It’s all very complex and a bit clever-clever. The city of Castrovalva, it seems, is based upon a lithograph of the same name by Dutch artist M.C. Escher, which depicts an actual village in the Abruzzo region of Italy. It’s a pity that the TARDIS didn’t just take them to Italy instead, and then the cast and crew could’ve had a nice holiday and wouldn’t have had to put up with the Master’s incomprehensible plan. The design is very nice and interestingly stylised, but there’s no getting past the fact that this is a terribly dull start for the new Doctor.

Four to Doomsday is a story about a giant frog with delusions of godhood and his intention to repopulate the Earth with his own froggy brethren. Stratford Johns, a powerful British actor best known at the time for seminal police series Z Cars and its sequel Softly, Softly plays Monarch, the aforementioned frog and manages to force out a rather good performance through layers of green make-up. It might never get even close to being regarded as a classic serial, but Four to Doomsday is pretty damned impressive on the acting front; as well as Stratford Johns, you’ve got the RSC and National Theatre’s Paul Shelly and frequently under-rated British-Chinese actor Burt Kwouk, playing humans from Earth’s history that Monarch has picked up on previous visits and converted into robot versions of themselves.

Filmed entirely in the studio and seemingly not on an extravagant budget, Four to Doomsday sets Season 19 in a similar vein to its predecessor, when the visually striking The Leisure Hive was followed by the dull and studio-bound Meglos. Having said that, Four to Doomsday is nowhere near as bad as Meglos and contains quite a lot of very intriguing ideas that are never fully put to good use in the propulsion of the story. Although it gets a lot of bad press, I’ve always found Four to Doomsday to be quite a watchable story that only really stumbles on the believability front when the Doctor goes for a spacewalk in his cricketing whites on the end of a nylon rope (bluescreen ahoy!). Like a couple of the other stories on this blu-ray release, Four to Doomsday comes with optional updated special effects that you’ll watch once out of curiosity then never bother with again.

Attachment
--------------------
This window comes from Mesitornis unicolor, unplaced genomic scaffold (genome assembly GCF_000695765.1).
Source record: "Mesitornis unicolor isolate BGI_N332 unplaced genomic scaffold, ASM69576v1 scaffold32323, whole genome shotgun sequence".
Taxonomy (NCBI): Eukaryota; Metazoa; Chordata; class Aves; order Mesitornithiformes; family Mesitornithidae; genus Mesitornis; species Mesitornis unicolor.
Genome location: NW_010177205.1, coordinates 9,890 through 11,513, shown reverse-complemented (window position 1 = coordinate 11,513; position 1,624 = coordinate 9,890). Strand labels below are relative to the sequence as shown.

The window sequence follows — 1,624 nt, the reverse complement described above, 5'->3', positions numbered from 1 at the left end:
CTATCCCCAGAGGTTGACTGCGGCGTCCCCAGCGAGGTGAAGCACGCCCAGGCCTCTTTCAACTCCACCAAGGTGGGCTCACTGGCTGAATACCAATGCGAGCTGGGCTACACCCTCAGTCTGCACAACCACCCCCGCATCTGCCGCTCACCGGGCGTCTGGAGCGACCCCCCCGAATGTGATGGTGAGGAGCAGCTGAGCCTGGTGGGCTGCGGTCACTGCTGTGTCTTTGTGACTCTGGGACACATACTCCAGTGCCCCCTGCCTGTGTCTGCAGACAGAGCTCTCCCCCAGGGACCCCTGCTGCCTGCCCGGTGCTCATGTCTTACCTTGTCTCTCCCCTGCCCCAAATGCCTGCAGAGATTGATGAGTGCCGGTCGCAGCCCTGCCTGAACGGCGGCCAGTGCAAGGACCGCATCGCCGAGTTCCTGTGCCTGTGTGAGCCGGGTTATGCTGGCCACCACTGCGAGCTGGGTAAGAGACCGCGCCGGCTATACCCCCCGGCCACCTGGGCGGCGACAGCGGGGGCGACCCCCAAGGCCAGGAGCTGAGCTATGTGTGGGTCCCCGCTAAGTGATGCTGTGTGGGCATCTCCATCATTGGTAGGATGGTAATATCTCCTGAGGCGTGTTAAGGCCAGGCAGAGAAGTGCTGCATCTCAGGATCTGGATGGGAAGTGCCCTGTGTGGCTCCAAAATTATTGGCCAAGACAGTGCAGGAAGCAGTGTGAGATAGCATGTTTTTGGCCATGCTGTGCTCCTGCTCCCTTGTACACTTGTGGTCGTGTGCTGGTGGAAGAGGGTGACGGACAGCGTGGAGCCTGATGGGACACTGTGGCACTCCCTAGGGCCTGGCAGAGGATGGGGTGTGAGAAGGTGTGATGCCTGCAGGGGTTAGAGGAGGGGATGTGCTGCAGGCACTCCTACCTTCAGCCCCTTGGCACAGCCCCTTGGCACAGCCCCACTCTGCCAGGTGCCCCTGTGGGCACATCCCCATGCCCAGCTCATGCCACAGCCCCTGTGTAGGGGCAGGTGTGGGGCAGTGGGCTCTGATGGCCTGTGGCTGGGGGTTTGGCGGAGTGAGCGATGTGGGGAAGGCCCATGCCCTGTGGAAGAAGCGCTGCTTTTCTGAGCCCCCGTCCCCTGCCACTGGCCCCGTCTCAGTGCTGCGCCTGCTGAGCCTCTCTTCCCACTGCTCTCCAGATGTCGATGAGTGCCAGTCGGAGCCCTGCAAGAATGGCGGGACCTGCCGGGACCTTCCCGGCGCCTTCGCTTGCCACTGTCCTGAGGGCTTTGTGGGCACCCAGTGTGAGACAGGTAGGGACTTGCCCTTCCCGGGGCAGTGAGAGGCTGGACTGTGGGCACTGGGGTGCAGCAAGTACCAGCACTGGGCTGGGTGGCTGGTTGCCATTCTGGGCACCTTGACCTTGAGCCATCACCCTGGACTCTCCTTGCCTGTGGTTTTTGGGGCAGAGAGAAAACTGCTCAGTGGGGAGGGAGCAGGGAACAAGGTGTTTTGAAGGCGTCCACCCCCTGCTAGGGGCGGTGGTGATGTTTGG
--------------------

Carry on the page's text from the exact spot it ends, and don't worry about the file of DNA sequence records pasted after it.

The confusion over scripts that were all ready in place and the rush to get new ones in place sometimes, by pure chance, threw up some absolute gems. Kinda is one of the most unique stories in the history of Doctor Who up to this point; its new-to-Who writer Christopher Bailey threw in elements of Buddhism, Christian Mythology and colonialism to create a story that pretty much defies categorisation. It is the tale of how the twin demons of colonialism and… well, a demon almost destroy the idyllic harmony of a primitive paradise. Janet Fielding as Tegan gets to step to the fore as the TARDIS crew-member possessed by the serpent-like Mara, although watching it again, there’s a lot less Tegan/Mara stuff than I remembered.

Kinda is ahead of its time in several ways. For starters, with the exception of the Doctor, all of the more proactive characters are female and the society of the Kinda folk appears definitely matriarchal. Also, it deals with the issue of mental illness some 30 years before Vincent and the Doctor – though perhaps with a degree less subtlety. Simon Rouse gives an extraordinary performance as Hindle, whose insanity spirals out of control when he is left in a position of authority and who spurns the ‘Box of Jana’ which is ironically the only thing that could cleanse his mind and effectively ‘cure’ him. The fact that Kinda is still remembered as one of the Fifth Doctor’s best stories despite being hamstrung by some very restrictive studio jungle sets and an unconvincing giant snake is testament to the quality of Christopher Bailey’s script.